I still find myself wondering why i am reacting or acting as he would have in given circumstances. Help!—I am becoming my dad!….both good, bad, and the ugly. At the end of the day my hope is in the resurrection at the end of days when Jesus calls us home and we have eternity to get caught up. this hope is a driving force to live and love and to go forward—even in grief. This Great Gathering is more than beyond what I can conceive in my puny brain–so I am forced to trust, believe and have faith in the word and the Author, Perfecter, and Finisher of my faith.
See you soon dad and Abba Father God.
“Boys want to know three things,” says 72-year-old Lew Powers, a 20-year veteran Boy Scout director. ‘One, who’s the boss? Two, what are the rules? And three, are you going to enforce them?’ To have a strong relationship with a boy, you have to be the boss, and a very kind one. Only set rules that you can enforce, and always enforce them. Then you have the basis for a relationship. From here comes respect and more importantly, trust.”
Being a good father means you discipline from a plan, not from emotion. Most fathers tend to shy away from traditional behavior systems, relying heavily on their ability to “discipline in the moment.” I have found in my practice that this is not a good way to go. In fact, to be perfectly honest, I find that it is one of our male weaknesses, such as failing to ask for directions when we know we are lost. In both cases, we need to use a map. And a behavioral map entails sitting down and plotting your course. What are your rules? Are you willing to enforce them in the same way every time? What will you do when you become aware that your child has left you severely frustrated? Will you yell? Will you say hurtful things that you’ll later apologize for? Make your map and chart your course.
Some brief notes on discipline:
Discipline strategies used by mother and father should be the same.
3 strikes you’re out
Consequences and rewards used by mother and father should be the same
Raising your voice to get your child’s attention is not a problem as long as:
You are not out of control.
It doesn’t shame your child.
It doesn’t put your child in a position to care for you.
Raising your voice does have its risks. Your children will meet the bar that you set:
If you yell, they will yell.
If you shut down, they will shut down.
If you keep your poise, they will keep theirs.
DON’T HIT! This damages a child’s self-esteem and ability to bond and attach emotionally.
What kind of life do I have when the highlight of my week is a date with my wife at Costco?
With 9 kids, you can imagine it’s difficult to have any quality time to talk, reflect, communicate, or simply get on the same page with your spouse. My premise here is to show just how spending time together, no matter where it is, is the key to a great marriage.
I’ll tell you about the story of our Costco date, the benefits of our time away, and the satisfaction it brings me to be with my wife.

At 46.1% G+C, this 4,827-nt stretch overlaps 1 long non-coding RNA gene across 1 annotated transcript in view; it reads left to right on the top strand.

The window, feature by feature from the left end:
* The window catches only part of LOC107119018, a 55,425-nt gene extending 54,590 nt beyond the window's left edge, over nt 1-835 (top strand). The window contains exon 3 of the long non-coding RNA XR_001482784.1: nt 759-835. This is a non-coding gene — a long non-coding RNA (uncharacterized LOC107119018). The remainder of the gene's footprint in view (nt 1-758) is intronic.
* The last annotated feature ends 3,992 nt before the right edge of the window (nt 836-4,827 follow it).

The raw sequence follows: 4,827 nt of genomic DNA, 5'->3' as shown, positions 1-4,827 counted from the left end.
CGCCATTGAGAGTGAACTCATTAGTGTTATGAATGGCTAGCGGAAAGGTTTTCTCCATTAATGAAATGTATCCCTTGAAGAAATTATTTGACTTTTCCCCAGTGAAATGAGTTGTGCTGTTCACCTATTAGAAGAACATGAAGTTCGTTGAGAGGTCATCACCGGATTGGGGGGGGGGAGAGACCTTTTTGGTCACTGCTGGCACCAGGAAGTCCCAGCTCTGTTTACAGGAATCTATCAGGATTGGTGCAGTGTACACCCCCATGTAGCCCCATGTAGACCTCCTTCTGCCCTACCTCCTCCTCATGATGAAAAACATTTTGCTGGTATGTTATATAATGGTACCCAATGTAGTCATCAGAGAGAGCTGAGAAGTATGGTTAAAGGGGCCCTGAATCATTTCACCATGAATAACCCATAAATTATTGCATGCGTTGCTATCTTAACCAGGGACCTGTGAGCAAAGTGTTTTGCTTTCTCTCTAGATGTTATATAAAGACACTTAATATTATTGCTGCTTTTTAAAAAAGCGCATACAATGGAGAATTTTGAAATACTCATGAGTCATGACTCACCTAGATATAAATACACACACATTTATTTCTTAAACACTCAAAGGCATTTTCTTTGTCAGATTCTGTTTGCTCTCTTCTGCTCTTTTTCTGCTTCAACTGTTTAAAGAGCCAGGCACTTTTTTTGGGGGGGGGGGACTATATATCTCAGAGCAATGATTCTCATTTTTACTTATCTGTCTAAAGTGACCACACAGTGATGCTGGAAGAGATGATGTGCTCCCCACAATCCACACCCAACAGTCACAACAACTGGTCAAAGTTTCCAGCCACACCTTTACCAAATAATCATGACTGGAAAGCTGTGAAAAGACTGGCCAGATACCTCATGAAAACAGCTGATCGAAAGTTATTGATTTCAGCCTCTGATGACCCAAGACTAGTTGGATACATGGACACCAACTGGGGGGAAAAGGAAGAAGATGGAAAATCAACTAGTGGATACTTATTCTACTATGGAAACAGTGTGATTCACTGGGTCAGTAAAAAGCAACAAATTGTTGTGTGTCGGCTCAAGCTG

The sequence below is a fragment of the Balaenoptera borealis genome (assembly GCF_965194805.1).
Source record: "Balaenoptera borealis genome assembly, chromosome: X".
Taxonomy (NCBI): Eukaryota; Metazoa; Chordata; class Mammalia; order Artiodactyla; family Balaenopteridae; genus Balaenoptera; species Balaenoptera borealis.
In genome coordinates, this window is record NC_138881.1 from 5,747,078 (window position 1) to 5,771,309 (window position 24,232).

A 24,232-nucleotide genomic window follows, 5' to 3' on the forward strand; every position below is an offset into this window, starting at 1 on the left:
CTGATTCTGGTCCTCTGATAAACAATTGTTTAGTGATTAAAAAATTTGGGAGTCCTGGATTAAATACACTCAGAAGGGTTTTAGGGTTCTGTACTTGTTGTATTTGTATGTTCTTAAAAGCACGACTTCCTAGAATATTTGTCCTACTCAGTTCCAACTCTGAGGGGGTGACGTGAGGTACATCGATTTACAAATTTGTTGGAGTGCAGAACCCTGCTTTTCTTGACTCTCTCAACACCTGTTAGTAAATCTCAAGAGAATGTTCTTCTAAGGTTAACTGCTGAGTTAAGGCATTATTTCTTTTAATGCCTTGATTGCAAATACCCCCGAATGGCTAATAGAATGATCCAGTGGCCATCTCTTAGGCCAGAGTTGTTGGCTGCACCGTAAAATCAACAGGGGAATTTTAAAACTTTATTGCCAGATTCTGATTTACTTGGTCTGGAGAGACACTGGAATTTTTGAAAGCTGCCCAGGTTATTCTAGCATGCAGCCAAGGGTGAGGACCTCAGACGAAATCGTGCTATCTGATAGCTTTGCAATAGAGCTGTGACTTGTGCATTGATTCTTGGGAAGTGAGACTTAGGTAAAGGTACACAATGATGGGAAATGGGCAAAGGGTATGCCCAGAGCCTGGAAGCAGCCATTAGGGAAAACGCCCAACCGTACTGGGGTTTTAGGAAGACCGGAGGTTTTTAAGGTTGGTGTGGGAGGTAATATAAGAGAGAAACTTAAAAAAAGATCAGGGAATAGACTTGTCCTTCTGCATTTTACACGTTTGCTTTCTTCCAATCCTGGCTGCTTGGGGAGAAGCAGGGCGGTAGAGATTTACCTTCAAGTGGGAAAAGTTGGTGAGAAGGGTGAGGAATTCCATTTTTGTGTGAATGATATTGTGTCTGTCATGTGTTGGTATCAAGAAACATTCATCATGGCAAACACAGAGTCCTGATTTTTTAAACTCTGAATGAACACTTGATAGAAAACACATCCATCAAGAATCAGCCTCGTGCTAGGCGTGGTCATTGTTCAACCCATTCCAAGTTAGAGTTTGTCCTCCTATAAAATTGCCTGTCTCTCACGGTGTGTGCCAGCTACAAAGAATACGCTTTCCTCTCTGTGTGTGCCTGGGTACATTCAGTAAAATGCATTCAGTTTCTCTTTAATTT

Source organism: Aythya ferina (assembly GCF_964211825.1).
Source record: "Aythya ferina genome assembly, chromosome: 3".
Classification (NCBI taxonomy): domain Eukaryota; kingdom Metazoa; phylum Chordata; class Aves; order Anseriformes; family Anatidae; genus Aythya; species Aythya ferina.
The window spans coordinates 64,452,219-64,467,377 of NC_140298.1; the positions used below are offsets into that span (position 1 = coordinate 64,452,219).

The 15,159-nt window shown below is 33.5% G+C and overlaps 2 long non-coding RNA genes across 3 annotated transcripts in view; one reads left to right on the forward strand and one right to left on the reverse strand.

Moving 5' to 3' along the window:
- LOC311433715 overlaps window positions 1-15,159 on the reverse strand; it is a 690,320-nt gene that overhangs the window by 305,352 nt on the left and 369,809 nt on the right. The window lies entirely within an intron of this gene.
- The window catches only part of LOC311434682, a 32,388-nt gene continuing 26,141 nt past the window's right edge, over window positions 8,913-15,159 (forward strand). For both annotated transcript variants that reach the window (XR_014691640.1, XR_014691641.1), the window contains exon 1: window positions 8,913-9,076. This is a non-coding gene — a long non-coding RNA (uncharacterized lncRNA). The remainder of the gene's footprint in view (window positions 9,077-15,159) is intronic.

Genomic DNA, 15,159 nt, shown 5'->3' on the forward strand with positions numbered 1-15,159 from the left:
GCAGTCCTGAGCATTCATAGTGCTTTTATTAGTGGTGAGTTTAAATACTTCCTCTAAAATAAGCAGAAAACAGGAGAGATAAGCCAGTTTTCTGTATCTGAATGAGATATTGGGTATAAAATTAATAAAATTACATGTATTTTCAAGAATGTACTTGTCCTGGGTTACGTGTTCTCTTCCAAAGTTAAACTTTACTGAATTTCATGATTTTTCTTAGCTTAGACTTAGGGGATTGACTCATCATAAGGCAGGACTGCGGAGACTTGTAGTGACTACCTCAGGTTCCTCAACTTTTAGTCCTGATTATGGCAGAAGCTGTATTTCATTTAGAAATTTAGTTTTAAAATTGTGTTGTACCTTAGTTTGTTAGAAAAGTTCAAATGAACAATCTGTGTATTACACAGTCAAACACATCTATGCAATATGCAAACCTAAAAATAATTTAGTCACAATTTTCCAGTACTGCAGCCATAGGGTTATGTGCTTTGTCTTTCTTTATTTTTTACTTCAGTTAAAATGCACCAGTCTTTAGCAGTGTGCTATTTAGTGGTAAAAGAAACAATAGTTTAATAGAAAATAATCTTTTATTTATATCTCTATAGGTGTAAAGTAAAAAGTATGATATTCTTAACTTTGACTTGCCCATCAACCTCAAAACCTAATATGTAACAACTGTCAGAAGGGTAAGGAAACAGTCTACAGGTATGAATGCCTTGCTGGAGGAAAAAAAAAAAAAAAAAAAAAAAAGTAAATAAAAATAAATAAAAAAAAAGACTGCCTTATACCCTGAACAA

We start with a list. We must do an inventory of what we need to buy at Costco—paper products, cereal, refried beans, milk, eggs, frozen items, etc. etc..
Then comes the drive, where we catch up with on the week’s activities and just generally talk about life.
Here is where we set the stage for some time of good communication and quality time together.
Going into Costco is always fun, as there are several regulars who are colorful, wonderful, and friendly.
I do have to pull myself away from the high-definition televisions that my wife will not let me own.
We inevitably see other couples on their Costco date as well.
One of the highlights is the tasty samples, and of course looking for the great deal.
I just found some really cool Docker sweats for only nine dollars!
We grab our food at the food court, where Judy always asks about our kids and if indeed we’re on another date. We say yes, of course, and exchange pleasantries.
Now comes the time to carefully load up our catch and drive to the selected spot of the day to enjoy our quiet dinner-a sumptuous repast par excellent!
Here’s where we talk about the deeper things; kids, goals, schedules, God, the upcoming week, and life in general.
Time for the drive home. Sometimes we stop at Starbucks, which always is a great way to end a Costco run. We get home now, and the kids unload the Costco booty and are delighted to see stuff that they wanted. And we needed.
I discover that I do have a life when the highlight of my week is a Costco run/date with my wife.
Life is good. When I have time away with my best friend to shop, have dinner, go to Starbucks, and just have fun.
What am I lacking at this time?
Vision and Mission
Start with the big picture—put first things first.
Experts in the fields of psychology and personal effectiveness now recognize it if you feel upset or an uneasy about your lack of personal time, it’s not because you have too much to do. It’s because you not satisfied with most of what you do. Determine what’s most important in your life.
- Ask such questions as what’s most important?
- What gives your life meaning?
- What do you want to be and to do with your life?
Clarity on these issues is critical because the answers to these questions affect everything else in your life—your goals, the decisions you make in the way you spend your time, and so much more.
The need for a balanced life—